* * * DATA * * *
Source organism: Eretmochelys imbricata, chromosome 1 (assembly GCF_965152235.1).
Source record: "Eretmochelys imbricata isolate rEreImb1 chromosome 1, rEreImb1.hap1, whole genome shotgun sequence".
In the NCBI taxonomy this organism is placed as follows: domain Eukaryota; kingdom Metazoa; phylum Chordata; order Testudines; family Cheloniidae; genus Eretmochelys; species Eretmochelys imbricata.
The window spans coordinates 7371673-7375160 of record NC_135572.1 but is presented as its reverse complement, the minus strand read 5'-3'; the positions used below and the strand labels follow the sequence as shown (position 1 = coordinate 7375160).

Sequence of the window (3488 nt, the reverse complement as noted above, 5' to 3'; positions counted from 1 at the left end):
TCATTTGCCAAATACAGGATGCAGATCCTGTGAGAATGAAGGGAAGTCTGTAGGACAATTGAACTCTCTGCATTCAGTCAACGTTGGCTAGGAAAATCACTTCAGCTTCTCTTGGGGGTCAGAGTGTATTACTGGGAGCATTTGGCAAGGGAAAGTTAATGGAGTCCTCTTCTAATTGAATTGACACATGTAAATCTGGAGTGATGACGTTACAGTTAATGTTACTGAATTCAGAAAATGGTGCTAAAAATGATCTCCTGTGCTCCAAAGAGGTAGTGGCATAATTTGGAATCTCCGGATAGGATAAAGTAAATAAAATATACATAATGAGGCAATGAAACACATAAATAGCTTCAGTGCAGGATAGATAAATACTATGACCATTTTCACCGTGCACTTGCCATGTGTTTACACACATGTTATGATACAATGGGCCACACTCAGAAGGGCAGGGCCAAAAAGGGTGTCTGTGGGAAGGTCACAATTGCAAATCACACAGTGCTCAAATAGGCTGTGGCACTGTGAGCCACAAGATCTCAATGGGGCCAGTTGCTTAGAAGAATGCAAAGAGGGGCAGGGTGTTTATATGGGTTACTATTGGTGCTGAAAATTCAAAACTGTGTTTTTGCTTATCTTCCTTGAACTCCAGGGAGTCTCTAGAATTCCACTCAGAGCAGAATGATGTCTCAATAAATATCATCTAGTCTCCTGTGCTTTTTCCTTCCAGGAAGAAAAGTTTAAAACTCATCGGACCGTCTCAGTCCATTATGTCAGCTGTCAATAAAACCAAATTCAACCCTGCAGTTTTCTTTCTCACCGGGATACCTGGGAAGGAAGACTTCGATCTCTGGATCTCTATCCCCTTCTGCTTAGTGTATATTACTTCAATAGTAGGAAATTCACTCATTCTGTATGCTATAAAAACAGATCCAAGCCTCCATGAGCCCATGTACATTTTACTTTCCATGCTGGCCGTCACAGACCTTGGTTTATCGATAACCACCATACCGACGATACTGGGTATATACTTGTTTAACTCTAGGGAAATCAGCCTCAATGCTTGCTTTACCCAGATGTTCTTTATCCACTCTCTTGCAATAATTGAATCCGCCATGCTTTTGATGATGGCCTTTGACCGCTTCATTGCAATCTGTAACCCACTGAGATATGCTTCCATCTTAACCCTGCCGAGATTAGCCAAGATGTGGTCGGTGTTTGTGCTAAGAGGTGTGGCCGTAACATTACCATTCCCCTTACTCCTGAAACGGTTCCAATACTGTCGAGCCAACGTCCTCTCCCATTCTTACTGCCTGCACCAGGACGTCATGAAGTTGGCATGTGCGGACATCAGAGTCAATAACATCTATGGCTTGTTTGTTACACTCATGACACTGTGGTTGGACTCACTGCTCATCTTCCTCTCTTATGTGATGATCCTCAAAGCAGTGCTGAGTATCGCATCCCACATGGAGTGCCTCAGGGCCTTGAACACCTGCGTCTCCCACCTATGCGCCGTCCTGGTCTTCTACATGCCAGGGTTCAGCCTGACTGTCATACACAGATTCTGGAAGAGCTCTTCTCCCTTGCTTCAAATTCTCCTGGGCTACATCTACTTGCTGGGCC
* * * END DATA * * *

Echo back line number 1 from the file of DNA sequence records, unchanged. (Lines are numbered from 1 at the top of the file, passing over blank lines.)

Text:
Source organism: Eretmochelys imbricata, chromosome 1 (assembly GCF_965152235.1).